Facebook announced a new messaging platform today that combines all of your communications into one inbox and uses your social graph to prioritize and validate inbound messages. Email, IM, SMS and social messages in one place. It’s a unified approach to communication and focuses on the relationship between people, rather than between messages as its foundation. And I can’t help but wonder, Why didn’t Google do this first? And, did Google’s obsession with “catching” Facebook and Twitter leave a blind spot to this new way to bring efficiencies to digital communication?
In retrospect, Google was better positioned to unify communication types than Facebook. With Google Voice, Gmail, Wave, SMS-enabled GChat, YouTube and Docs, it had all the components in place and ready to go. Voice, Docs and Wave aren’t even available on the Facebook platform as viable options and Gmail is much more mature than Facebook messaging. But instead of tying these various forms of communication together they were busy chasing down the social grail; fumbling the Buzz launch, botching Wave and trying to court Twitter and roll out real time search.
Now don’t get me wrong, real time search is indeed important, and a big business to be in; but the bolted-on Buzz failed, Wave failed, Google Friend Connect didn’t take hold, and before those, Jaiku and Dodgeball died in-house too. And now, their nebulous new Google Me effort looks foolish compared to the innovation coming out of Facebook. In this mad quest to catch Facebook they’ve overlooked key strategic advantages that they’ve now fumbled to their biggest competitor.
When you’re focused on organizing the world’s information, it’s a pretty big miss to let your sworn enemy get to organizing our digital communications first.
The severity of this blow will take a bit of time to play out as more people become accustomed to getting their texts, IMs and email all in one place. And not just any place, but the place they spend more than 5 hours a month online (that’s 2.5x longer than users spend on Google properties, btw.) But once people realize the “cognitive load” savings realized by this centralization Google will start losing Gmail users and growth will slow.
Think about it, is there any reason to leave Facebook once messaging gets integrated? And with the orientation around individuals and not subject lines, communications will become easier to manage. Why would I go to GMail, then to docs, then to my phone, then to Chat when I can have it all in one place? (note: a Hacker News commentor astutely pointed out that these things _are_ in the same place on Google. What I was referring to here, and rushed too quickly to articulate is that if I’m already spending 5.5 hours per month on Facebook looking at photos, commenting, liking things, etc. Why, once the functionality was available within the interface and on my mobile device, would I jump out of my default environment to use a series of other tools that don’t integrate at all w/my preferred online service. I hope this clarifies this a bit.)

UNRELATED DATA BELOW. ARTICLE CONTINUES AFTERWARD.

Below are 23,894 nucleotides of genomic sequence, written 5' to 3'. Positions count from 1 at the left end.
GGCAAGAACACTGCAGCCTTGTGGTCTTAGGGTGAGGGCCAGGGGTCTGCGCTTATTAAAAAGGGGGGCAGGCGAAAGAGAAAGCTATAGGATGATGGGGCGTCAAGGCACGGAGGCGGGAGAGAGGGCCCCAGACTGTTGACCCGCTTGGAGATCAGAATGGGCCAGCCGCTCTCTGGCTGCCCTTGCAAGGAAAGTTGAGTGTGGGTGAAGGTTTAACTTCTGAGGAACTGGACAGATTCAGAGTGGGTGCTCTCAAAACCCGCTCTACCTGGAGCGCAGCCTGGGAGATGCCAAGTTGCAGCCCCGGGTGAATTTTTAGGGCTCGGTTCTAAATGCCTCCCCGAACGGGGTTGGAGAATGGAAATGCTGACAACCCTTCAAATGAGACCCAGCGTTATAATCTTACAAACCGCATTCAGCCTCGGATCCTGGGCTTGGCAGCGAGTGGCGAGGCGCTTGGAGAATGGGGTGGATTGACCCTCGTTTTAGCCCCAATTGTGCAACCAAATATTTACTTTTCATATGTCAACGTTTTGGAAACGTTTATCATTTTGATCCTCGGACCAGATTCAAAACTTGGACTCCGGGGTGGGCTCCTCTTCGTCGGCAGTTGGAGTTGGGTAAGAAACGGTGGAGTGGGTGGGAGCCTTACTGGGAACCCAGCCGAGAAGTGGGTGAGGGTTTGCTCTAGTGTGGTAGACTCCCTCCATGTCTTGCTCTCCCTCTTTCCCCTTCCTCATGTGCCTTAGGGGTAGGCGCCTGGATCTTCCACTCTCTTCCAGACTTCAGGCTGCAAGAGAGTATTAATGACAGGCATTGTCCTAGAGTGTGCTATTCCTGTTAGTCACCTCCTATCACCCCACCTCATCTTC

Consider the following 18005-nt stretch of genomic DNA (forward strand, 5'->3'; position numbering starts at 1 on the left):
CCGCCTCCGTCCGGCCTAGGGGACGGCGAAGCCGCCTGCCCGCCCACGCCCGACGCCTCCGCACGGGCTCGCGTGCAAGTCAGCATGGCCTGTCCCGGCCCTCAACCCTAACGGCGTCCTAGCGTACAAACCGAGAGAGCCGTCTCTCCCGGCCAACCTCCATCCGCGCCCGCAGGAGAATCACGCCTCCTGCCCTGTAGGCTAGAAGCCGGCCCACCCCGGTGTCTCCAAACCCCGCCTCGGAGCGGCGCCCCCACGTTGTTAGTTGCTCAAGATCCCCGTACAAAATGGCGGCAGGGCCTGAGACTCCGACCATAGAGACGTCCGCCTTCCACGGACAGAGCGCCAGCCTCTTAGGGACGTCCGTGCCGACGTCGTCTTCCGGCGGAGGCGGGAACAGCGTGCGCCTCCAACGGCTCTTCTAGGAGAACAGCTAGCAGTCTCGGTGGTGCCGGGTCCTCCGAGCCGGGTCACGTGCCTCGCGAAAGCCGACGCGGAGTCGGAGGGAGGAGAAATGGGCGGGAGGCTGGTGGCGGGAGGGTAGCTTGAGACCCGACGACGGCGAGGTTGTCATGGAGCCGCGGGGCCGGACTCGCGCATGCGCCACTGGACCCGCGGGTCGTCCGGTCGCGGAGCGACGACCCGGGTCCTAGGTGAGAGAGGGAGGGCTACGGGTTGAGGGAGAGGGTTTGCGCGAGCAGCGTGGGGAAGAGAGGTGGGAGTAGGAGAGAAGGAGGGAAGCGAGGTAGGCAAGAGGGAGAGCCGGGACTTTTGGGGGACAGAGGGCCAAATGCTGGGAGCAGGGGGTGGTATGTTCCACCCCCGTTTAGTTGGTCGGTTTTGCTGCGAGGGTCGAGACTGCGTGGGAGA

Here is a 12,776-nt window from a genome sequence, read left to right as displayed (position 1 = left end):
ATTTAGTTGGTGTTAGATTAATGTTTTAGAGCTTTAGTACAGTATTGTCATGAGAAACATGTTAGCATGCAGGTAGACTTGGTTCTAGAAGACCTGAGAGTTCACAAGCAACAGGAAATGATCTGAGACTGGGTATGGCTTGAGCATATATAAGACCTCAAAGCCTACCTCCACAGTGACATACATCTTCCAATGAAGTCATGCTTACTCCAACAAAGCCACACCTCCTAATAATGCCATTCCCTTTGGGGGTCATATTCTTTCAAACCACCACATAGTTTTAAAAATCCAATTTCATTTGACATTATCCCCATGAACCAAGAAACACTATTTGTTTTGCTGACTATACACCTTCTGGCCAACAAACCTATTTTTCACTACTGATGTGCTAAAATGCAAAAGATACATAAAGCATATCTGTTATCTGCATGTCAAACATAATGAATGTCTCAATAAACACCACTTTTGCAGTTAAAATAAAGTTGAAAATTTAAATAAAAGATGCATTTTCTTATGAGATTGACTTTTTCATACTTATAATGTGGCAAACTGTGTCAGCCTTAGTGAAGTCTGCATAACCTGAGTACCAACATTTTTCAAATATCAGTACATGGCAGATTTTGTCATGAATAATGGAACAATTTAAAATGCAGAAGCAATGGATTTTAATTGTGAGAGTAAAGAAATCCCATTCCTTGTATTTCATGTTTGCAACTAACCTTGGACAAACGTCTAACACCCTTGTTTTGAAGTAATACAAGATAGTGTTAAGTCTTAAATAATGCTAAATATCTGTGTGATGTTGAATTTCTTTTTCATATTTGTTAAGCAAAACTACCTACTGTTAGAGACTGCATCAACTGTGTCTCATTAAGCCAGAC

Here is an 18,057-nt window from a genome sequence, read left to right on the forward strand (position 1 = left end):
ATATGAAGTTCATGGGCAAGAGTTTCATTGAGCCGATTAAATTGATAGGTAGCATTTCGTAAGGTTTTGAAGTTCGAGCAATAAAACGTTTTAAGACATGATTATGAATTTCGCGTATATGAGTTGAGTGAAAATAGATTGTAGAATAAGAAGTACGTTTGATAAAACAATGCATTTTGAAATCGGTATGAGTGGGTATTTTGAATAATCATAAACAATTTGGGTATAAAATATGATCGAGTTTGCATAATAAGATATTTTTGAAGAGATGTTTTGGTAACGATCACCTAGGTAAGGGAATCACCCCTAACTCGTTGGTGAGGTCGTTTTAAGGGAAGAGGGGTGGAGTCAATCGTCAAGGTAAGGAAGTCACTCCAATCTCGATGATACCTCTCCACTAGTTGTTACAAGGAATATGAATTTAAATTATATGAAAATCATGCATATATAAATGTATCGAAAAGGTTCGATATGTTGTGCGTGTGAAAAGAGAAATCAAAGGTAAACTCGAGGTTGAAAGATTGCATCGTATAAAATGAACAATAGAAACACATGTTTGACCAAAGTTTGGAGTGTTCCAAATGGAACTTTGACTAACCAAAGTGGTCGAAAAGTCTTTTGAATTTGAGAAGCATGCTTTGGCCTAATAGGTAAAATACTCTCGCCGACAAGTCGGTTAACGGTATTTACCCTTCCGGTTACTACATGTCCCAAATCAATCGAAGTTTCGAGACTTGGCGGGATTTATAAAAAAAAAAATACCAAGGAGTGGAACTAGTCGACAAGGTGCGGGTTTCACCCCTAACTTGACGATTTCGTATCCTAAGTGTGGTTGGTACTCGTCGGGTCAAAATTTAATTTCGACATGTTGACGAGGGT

Now, emails from my mom about traveling to see me for the holidays will be in the same place as her text messages about being delayed and where to pick her up. I’ll have flight info in the email with the real time info from her text message all in one place. Plus, with Facebook phone book I can call her from that same interface.
This is a powerful new way of handling communication. Or is it? Some early analysis likens Facebook to the old AOL, opining that Facebook too, will suffer the vagaries of time and evolution of the Web.
And while this may seem reminiscent of AOL in the days when many regular users considered AOL the Internet, I think we’re looking at something fundamentally different for a few reasons. The first has to do with scale. The sheer number of connections on Facebook make it a far more sustainable platform than AOL ever was. At it’s largest, AOL had 30 million members – that’s less than a tenth of the Facebook population. Second is APIs. The connected nature and ubiquity of the Facebook Connect and Like integrations (not to mention automatic personalization) have woven Facebook throughout a large portion of the Web. And third, the time. We, as a population are more digitally savvy than ever before. My parents have cell phones, my grandparents have cell phones. My 4 year old son texts my mother. We’re connected in a way that we never were in the AOL days – all playing into the hands of Facebook.
We’ve also heard the early rumblings of the privacy issues this new platform brings into question. And the privacy debate is an important one; but one that will happen at the fringes. There will be plenty of handwringing by pundits about what Zuck will do with our SMS and email data; but it’s an argument that won’t resonate with your casual user, even if it should. Let’s face it, the moment we accepted Gmail as our email client we gave up that inbox privacy ghost. This is just another step, and one that won’t raise the flags of rebellion among the proletariat.
So what’s next for Google? They’re now in the position where they have to play catch up again. Nothing they ship for Google Me will put them ahead of the game. They were sitting on a massive opportunity and missed it. While they’re out building self-driving cars, Facebook is building the true OS of the Web. And while privacy advocates and open Internet advocates will cry foul, the denziens of the Web will enjoy the cozy confines of their Facebook home and appreciate their newfound ability to have a single point communication interface that lets them manage all their relationships on the Web. And all of it will be hidden from Google.
As more and more of the world’s information gets organized by Facebook, the venerable search giant will need to stop chasing and start looking more at what opportunities their strengths provide if they want to be more than just the yellow pages of the Web.